Hasn’t this year been a wild ride? Not-for-profit leaders have had to contend with natural disasters, rocketing living costs, a difficult economy, culture wars, election shocks, sporting surprises, a nerve-wracking global security outlook, and dodgy governance at the highest levels. And that’s just for starters.
We can’t know what’s in store for us in 2023, but being prepared for what’s to come is a mark of good leadership. The end of the year is a great time to take stock and ask your board to consider these basics:
- Where do we stand?
- What do we do and why do we do it?
- Who should do that work, and do we have the right players?
Eventually, in any board’s cycle, it will become time to refresh the organisational strategy (or write the first one!). Any new strategy should be a predictable product of the organisation in many respects – it shouldn't come as an enormous surprise.
However, changing times bring changed culture, changed priorities and changed language. For example, think of the terminology associated with diversity and inclusion, which has changed over the years, and the place of environmental policies in organisations of all sorts. For leaders, staying ahead of the game is one of the things that defines leadership.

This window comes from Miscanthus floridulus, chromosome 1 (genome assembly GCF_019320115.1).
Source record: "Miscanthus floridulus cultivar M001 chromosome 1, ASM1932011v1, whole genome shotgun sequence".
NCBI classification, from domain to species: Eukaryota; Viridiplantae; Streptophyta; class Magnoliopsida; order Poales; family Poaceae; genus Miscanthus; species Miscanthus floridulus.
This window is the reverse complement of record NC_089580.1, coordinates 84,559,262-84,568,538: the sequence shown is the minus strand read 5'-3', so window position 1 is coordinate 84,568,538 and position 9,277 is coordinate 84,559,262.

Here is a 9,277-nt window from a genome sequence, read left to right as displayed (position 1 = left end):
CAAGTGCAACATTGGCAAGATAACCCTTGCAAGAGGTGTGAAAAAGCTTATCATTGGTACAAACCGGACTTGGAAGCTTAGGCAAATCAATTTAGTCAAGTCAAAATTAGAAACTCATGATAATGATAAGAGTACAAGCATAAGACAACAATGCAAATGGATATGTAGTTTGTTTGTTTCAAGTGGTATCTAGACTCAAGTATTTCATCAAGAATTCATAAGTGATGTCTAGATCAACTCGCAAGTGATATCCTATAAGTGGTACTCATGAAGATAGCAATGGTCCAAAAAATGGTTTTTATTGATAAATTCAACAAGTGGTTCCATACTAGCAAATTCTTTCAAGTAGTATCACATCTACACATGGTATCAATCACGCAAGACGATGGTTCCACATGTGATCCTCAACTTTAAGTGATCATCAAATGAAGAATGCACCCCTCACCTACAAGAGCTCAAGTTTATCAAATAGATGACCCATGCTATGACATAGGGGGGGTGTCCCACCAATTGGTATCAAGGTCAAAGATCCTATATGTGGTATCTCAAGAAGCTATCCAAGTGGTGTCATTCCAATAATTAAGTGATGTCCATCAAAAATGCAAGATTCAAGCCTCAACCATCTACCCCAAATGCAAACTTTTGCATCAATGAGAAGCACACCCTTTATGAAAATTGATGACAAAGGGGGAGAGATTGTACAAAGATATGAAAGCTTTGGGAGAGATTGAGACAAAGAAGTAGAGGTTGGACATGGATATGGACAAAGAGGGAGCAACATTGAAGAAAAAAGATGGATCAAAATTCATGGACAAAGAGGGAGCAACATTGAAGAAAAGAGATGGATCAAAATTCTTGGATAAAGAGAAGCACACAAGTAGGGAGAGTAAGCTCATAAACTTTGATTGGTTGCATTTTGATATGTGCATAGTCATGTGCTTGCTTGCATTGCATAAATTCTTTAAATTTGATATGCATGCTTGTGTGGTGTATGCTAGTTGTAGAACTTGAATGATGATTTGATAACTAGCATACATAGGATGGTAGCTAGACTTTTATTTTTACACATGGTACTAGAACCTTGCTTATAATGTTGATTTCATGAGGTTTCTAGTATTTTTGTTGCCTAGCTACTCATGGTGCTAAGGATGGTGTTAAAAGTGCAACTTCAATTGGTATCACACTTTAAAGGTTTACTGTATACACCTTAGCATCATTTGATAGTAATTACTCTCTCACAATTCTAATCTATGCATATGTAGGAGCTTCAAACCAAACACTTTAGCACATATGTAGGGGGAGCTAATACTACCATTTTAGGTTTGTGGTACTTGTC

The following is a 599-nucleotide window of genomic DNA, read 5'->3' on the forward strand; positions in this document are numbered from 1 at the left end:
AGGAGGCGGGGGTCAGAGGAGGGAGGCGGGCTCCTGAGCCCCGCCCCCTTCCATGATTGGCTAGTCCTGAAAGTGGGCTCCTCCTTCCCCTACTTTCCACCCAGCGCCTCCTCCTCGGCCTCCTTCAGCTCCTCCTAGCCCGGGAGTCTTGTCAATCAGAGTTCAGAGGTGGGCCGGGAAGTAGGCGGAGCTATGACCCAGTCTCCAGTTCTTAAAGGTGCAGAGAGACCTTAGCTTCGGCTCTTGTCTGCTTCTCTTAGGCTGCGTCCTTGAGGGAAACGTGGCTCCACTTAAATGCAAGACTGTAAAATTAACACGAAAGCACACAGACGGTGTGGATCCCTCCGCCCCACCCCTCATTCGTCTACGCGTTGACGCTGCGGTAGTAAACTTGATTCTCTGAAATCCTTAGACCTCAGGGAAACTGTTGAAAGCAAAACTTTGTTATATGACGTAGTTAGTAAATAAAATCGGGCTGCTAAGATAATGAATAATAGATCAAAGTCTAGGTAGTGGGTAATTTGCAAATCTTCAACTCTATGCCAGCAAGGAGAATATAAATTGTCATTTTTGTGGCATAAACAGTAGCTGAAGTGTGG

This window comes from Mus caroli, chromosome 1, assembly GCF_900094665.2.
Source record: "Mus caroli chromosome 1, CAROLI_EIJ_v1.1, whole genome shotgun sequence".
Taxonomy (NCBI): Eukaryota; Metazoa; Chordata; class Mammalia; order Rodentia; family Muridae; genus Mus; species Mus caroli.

Each decision to stop doing one thing or to start doing another can be frightening for board members, staff and volunteers alike. There are some things we can do to try and ensure the changes are responded to as openly as possible. This is time well spent, because it’s much more difficult to get your organisation back on track if people start pushing against changes than it is to manage the change well in the first place.
We all need to feel heard. Coffee catch-ups, surveys and away days before the launch of a new strategy give your people a way to contribute to the conversation. You never know – the board may learn a thing or two that challenges the strategic direction you thought you wanted to take.
We all suffer from loss. David Rock's SCARF model gives a great framework for recognising with empathy what people may feel they stand to lose from a strategic change. SCARF stands for status, certainty, autonomy, relatedness and fairness, all of which influence our behaviour in social situations by activating our threat and reward responses.
The board must consider these social domains in the context of strategic change, taking into account what the change means for individual board members, staff, volunteers, clients and other stakeholders.